AN INSPECTOR CALLS PREVIEW
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ACT 1 UNIT 2
The Birlings are celebrating the engagement of Sheila to Gerald Croft.
P: At the start of the play, Birling seems to be extremely pompous and boasts about the type of port the men are drinking after their dinner. He is keen to inform Gerald, ‘ Finchley told me it’s exactly the same port your father gets from him.’ Birling is keen to make Gerald feel like a member of the family:
E: I’m treating Gerald like one of the family. I’m sure he won’t object. (P2/B)
E: The opening scene of An Inspector Calls demonstrates the patriarchal nature of society in 1912 and the dominant position that Mr Birling has in the family. He is delighted by Sheila’s engagement to Gerald because he is the son of his rival in business, Lord Croft, a member of the local gentry. Birling’s reference to the social mores or customs of the time, the ritual of drinking port after the evening meal, shows that he is impressed by upper middle class customs and is a social climber obsessed with class and social status.
P: Sheila tells Gerald that she does not want to marry an over-indulgent man like her father who is preoccupied with upper middle class capitalist values:
E: I’d hate you to know all about port – like one of those purple faced old men. (P2/Sh)
E: Sheila implies that her father is one of those, ‘purple faced old men.’ From the start of the play Sheila appears to argue for change and rejects the idea of marrying an archetypal ‘hard-headed businessman,’ who is a know-it-all and preoccupied with profit and class-consciousness. This epitomises the view that in 1945 people wanted social change and a better way of life after the horrors of World War 2.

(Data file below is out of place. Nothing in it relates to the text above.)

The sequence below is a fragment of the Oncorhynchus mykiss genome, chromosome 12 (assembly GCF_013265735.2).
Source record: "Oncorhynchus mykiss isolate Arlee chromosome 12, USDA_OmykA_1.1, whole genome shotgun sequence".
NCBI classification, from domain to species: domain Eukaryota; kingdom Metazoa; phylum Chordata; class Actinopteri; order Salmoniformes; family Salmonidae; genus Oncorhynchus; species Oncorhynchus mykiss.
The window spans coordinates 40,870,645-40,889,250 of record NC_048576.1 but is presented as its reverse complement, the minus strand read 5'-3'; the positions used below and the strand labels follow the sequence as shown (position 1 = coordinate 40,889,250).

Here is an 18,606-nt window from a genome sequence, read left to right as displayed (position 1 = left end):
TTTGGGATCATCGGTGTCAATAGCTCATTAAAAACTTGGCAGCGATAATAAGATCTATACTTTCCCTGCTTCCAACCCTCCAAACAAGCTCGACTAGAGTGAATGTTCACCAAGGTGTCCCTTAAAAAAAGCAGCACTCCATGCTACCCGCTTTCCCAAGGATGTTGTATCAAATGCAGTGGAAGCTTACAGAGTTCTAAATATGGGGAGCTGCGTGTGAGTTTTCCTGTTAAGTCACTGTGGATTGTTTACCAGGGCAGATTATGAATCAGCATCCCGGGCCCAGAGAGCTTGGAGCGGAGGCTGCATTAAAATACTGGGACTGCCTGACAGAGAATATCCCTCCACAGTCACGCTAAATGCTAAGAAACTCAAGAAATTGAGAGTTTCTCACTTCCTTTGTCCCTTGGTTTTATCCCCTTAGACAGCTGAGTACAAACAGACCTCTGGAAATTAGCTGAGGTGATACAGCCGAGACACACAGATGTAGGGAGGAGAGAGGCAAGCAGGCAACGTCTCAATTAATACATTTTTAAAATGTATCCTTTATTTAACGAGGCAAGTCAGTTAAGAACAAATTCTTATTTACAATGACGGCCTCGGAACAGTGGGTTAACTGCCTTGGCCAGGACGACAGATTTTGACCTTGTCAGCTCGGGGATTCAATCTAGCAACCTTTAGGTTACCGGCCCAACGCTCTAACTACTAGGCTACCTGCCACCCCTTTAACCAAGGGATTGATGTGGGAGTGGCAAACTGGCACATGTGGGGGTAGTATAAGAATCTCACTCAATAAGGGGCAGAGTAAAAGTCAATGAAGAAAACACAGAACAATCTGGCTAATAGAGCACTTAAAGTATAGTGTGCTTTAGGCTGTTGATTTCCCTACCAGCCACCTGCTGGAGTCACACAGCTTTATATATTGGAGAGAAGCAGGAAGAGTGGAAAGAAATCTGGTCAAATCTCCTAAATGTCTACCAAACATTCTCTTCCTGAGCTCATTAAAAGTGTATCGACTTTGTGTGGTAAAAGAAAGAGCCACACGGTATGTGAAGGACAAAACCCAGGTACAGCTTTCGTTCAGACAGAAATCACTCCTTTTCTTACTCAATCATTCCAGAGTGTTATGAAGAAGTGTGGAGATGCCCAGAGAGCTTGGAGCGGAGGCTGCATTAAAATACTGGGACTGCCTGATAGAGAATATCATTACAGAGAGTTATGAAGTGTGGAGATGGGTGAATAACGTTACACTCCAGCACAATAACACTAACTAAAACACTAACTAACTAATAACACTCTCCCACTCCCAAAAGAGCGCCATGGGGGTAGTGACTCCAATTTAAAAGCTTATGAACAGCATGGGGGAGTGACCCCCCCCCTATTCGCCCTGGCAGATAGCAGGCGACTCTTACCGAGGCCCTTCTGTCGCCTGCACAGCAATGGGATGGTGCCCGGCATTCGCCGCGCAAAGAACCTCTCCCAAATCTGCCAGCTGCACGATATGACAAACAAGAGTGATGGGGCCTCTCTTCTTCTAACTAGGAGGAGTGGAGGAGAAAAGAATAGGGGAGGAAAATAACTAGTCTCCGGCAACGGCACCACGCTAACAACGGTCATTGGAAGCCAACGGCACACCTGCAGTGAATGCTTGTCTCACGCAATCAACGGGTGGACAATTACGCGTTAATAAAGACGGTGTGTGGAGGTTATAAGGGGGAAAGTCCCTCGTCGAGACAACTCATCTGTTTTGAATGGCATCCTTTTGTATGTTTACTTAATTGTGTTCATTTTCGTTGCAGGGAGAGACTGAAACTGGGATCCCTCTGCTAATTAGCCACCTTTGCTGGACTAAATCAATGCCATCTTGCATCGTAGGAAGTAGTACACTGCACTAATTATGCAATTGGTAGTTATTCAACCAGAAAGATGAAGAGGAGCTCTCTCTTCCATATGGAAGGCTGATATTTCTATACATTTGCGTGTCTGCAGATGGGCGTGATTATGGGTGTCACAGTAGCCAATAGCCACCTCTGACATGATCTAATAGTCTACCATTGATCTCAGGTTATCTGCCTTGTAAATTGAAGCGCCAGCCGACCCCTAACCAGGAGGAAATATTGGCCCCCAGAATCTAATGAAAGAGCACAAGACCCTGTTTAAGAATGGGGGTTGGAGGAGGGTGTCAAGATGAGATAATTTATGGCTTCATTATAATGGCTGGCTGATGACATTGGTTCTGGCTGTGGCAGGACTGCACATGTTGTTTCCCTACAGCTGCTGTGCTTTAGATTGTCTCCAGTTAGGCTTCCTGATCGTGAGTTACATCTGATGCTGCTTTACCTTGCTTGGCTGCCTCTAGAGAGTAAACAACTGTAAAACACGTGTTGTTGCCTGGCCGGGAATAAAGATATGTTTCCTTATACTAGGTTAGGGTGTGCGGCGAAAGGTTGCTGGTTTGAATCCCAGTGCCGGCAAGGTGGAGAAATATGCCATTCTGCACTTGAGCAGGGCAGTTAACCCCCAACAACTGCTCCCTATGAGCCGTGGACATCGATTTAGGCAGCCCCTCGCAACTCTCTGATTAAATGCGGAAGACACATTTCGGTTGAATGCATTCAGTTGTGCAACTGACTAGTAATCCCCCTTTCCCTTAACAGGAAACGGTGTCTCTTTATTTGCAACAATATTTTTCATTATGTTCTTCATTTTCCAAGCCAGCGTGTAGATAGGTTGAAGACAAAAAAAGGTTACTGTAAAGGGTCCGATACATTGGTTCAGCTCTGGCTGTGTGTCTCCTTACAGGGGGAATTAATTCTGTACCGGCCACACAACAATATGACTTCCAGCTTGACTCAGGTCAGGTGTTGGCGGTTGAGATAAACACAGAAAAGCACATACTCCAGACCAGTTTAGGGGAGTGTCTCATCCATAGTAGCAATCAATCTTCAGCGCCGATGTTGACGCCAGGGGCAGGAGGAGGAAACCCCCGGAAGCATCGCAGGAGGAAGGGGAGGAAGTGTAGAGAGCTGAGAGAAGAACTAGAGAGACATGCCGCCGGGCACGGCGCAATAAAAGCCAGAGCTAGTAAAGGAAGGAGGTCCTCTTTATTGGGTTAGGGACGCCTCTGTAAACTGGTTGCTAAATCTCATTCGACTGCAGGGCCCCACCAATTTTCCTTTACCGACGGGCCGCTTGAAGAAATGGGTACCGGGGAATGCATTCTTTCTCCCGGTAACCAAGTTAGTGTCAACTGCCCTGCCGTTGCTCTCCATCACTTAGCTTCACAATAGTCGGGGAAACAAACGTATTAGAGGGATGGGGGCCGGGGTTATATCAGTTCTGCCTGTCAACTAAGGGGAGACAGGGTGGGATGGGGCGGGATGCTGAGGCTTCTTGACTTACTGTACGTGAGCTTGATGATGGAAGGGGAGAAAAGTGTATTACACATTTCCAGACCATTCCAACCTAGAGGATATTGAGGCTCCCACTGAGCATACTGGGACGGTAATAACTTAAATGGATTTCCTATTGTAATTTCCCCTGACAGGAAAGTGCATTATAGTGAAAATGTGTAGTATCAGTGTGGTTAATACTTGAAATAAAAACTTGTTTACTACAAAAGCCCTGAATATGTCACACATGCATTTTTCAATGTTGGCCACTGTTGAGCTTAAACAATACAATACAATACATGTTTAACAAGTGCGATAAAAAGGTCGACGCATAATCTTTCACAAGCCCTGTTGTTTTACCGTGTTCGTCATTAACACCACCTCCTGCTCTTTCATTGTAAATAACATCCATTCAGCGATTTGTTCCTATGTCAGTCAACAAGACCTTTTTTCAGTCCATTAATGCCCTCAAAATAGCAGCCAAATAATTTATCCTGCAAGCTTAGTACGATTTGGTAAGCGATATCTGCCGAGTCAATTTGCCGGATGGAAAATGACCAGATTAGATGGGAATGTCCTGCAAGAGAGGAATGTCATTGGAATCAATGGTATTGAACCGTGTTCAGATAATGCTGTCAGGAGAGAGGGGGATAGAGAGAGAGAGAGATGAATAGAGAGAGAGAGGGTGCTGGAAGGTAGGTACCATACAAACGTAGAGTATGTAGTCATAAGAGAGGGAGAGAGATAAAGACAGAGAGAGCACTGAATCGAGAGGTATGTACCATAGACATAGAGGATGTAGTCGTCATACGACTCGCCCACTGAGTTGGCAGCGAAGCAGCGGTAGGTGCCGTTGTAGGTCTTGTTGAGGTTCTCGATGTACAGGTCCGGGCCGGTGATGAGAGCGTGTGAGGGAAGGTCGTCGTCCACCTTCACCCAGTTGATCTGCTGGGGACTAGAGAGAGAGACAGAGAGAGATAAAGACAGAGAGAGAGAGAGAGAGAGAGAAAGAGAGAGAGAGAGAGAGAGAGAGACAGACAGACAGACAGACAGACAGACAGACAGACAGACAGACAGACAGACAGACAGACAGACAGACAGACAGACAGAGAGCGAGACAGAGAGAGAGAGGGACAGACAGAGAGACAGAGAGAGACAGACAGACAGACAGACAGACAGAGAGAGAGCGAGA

P: Edna the maid has very few lines to deliver in the play but has a detailed mise-en-scene, or set of choreographed stage movements to perform as she tends to the needs of the Birling family.
E: To Edna who is about to go with tray. (P2/Pr)
E: Edna lives in a very different world to the Birlings. However, she is present during key moments in the play and it could be argued represents the hard working British working classes along with Inspector Goole and Eva Smith. It has been claimed that Priestly wrote, An Inspector Calls, in an effort to promote the election of a socialist Labour government because the political party promised to improve the lives of the working classes and usher in a movement of social responsibility. Clement Attlee's Labour Government won a landslide victory in 1945 and introduced the welfare state and National Health Service. This shows that Priestly perfectly captures the growing sense of collective responsibility in 1945.
P: Once again Birling demonstrates his desire to promote his social standing in society by using the engagement between Sheila and Gerald as a vehicle to enhance his social position. He tells the family:
E: I’m treating Gerald like one of the family now. (P3/B)
E: Throughout Unit 1, Birling tries to promote his social position to impress Gerald who tells Birling, ‘I insist on being a member of the family now. I’ve been trying long enough haven’t I?’ This revelation implies an underlying tension between Gerald and Sheila and the audience wonders why he has been forced to try and secure an engagement for a long time.
P: The reason for the underlying tension between Gerald and Sheila becomes clear when she remarks:
E: Except for all of last summer when you never came near me. (P3/Sh)
E: This is extremely important exposition (information) since Gerald did not see Sheila the previous summer because he was conducting an affair with Daisy Renton. Gerald immorally lies about his disappearance, ‘I was very busy at work all the time,’ he tells Sheila, refusing to take personal responsibility for his indiscretion.
P: Mrs Birling comments that businessmen are very busy people and that Sheila will:
E: Have to get used to that just as I did. (P3/Syb)
E: Marriage in Edwardian society was not always based on love but more importantly on the attainment of social position. Extramarital affairs were accepted provided that both parties were discrete and conducted relationships in private. If it were not for Inspector Goole’s intervention, Sheila would have remained blissfully unaware of Gerald’s indiscretion with Eva Smith/ Daisy Renton.
WOMEN IN SOCIETY